By Jane and Michael Stern
Originally Published 2006 Gourmet Magazine
The ultimate babka used to be our holy grail. Our quest led us to babka that was too dry or too drippy, too chocolatey or not chocolatey enough, oversweet or underweight, excessively cakelike or nothing more than a dolled-up loaf of bread. Then we went to Cheskie Heimishe Bakery, in Montreal’s Mile End, and found what we had been looking for. We almost didn’t notice it because we were so entranced by Cheskie’s poppy-seed rugelach, which we devoured before the countergirl was able to ring up the sale and give us change. But when we saw the babka on a back shelf, even the rugelach lost its hold. Huge and heavy, it was as intricate as a mille-feuille, with countless micro thin layers of soft dough ribboned with strata of profound chocolate. We carried a half loaf a few blocks to Café Olimpico, ordered cups of first-class espresso streaked with crema, and plotzed with pleasure over our makeshift breakfast.
Cheskie’s benchmark babka was just one of the giant satisfactions we found on a tour of Montreal’s neighborhood Jewish eateries. Smoked meat was every bit as impressive. The window of Schwartz’s, a humble café opened as a steakhouse in 1928 by Romanian immigrant Reuben Schwartz, is filled with it—piles of whole brick-red briskets packed with coarse, black spice. You’ll likely have time to admire this meat, because the line waiting for a counter stool or for a chair at one of the communal tables in the 60-seat storefront almost always stretches out the door. “Is your smoked meat corned beef or pastrami?” we ask our waiter.
“Neither. It is smoked meat,” he answers, explaining that Montreal’s way with brisket is to cure it for a week or more, smoke it for several hours, then put it in a steam box packed with spice for a few hours more. The result is a pillow of beef striated with fat and fragile enough that it must be expertly hand-cut with a knife because an automatic slicer would disintegrate it. Schwartz’s countermen assemble each sandwich with meat piled so high that the bread perched precariously atop one half invariably tumbles off as you seize the other half to eat. Smoked meat retains the soft flavor of brisket, but its exact nature depends on how you order it. Schwartz’s offers lean (but warns against that as too dry), medium, and fat. Medium is juicy; fat is insanely succulent.
While nearly all of Schwartz’s business is smoked meat (beefsteak and liver steak are seldom-ordered holdovers from the early days), Snowdon Deli, off the main strip, Queen Mary, is a full-service kosher-style deli with long glass cases holding smoked whitefish, lox and carp, knishes, pickles, salads, and pastries. As we stand at one case gaping at gorgeous spheres of gefilte fish, a woman tending seafood salads asks if we’d care for a bite of karnatzel. She points behind her to a hanging curtain of long, cigar-thin beef salamis, a Montreal deli trademark, then quickly slices a four-inch length and wraps the chewy piece of karnatzel(with a squirt of mustard) in a slice of rye bread for us to nosh on.
In addition to smoked meat, Snowdon offers corned beef, of which there are two varieties: regular and old-fashioned. The latter is radiant with exotic spice. Here, too, lean smoked meat is frowned upon, medium is most people’s choice, and fat is virtually all fat, available only when the meat cutter can gather enough of it on his block while carving the other kinds. When we say we like ours pretty fatty but don’t cotton to the idea of a total fat sandwich, the woman behind the counter suggests yet another option: medium-fat. With a straight face, she explains that medium-fat is more fatty than regular medium. One thing that makes Montreal’s smoked-meat sandwiches so good is the bread. We have long complained that even the best delis in New York City have lowered their rye-bread standards. The rye at both Schwartz’s and Snowdon is the old style, with a leathery crust and muscular crumb.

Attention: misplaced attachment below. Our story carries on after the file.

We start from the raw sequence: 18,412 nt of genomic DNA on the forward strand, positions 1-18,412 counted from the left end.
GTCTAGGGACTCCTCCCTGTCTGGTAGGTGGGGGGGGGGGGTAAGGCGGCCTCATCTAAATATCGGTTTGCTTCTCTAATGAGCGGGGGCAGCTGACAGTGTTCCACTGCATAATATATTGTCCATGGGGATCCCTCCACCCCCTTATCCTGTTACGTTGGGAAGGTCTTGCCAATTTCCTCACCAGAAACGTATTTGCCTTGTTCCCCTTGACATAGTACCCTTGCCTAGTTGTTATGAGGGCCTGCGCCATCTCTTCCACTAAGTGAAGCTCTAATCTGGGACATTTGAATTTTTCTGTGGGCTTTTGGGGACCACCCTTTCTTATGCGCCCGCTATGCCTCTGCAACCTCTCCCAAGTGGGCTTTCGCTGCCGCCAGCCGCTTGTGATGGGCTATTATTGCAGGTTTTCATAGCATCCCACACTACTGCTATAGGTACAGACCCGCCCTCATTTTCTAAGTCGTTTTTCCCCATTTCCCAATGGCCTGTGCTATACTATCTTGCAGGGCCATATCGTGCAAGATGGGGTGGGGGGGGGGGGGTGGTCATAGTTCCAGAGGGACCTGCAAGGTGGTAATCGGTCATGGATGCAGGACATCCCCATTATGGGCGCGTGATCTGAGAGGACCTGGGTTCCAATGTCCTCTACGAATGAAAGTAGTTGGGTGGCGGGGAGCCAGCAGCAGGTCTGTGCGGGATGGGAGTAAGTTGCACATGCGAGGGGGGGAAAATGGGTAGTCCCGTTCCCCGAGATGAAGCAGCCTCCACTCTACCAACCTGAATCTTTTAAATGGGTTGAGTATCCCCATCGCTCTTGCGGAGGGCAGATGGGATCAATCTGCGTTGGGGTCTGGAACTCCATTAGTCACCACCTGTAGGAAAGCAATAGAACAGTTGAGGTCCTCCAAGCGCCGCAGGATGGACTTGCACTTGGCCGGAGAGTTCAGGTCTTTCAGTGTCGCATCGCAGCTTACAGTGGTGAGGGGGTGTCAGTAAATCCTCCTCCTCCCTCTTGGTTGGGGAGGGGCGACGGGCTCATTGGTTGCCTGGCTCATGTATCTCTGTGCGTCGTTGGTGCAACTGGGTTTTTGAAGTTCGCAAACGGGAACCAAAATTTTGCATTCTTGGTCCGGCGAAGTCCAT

Montrealers are mad for Mile End bagels, which no one would mistake for bagels from anywhere else (one local food maven did suggest that they may accurately reflect the way bagels used to be made in the Ukraine). Sold hot from neighboring 24-hour bakeries Fairmount and St. Viateur, they are modest-size hoops that are boiled and then baked in a wood-fired oven that adds a smoky note to the flavor of dough as sweet as challah bread. The differences between Fairmount’s and St. Viateur’s are subtle indeed, but each has devotees; we think Fairmount’s are chewier—a good thing—and we particularly like Fairmount’s onion bagel, the tawny skin of which is spangled with charred bits of onion that add welcome pizzazz. Neither bakery has a place to sit down and eat, but the kindly counterman at St. Viateur gives us a plastic knife to go with our half dozen and container of cream cheese, so we can stand in the street, schmear, and eat.
Unlike the city’s delis, which seem always to be boisterous, and its espresso shops, which fairly buzz with caffeinated joy, Wilensky’s Light Lunch is museum-quiet, and the staff is more curt than courteous. Opposite the nine-stool counter, where diners eat pressed bologna-and-salami sandwiches (cheese is the one option), are shelves of beat-up paperback books. “For sale?” we ask the widow Wilensky, who stands with her arms folded to express annoyance at our curiosity.
“Half the cover price,” she answers wearily.
On top of the case that holds the books is another bargain: a pair of P205/55R-16 B.F. Goodrich snow tires that look good as new. “What else do you have for sale?” we inquire.
We have pressed our luck too far. Madame turns her back and attends to business. We’ve paid, we’ve eaten, our seats at the counter have been occupied by others. Our time is up.
Cheskie Heimshe Bakery (Boulangerie Cheskie)